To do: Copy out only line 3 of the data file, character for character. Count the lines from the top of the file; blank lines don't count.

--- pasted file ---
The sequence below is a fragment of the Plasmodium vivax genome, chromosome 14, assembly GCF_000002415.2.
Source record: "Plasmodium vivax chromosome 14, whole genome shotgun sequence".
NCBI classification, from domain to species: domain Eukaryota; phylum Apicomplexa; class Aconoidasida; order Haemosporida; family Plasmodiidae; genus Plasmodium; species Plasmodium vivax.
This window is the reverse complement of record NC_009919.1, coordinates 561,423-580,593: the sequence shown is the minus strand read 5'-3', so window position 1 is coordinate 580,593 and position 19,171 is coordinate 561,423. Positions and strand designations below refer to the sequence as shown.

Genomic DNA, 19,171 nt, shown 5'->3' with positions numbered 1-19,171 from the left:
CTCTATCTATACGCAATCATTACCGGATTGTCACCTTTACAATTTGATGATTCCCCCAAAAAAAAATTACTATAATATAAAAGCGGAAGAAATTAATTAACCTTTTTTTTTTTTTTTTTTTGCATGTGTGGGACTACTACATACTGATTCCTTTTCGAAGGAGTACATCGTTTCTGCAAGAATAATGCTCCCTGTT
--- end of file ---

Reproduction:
NCBI classification, from domain to species: domain Eukaryota; phylum Apicomplexa; class Aconoidasida; order Haemosporida; family Plasmodiidae; genus Plasmodium; species Plasmodium vivax.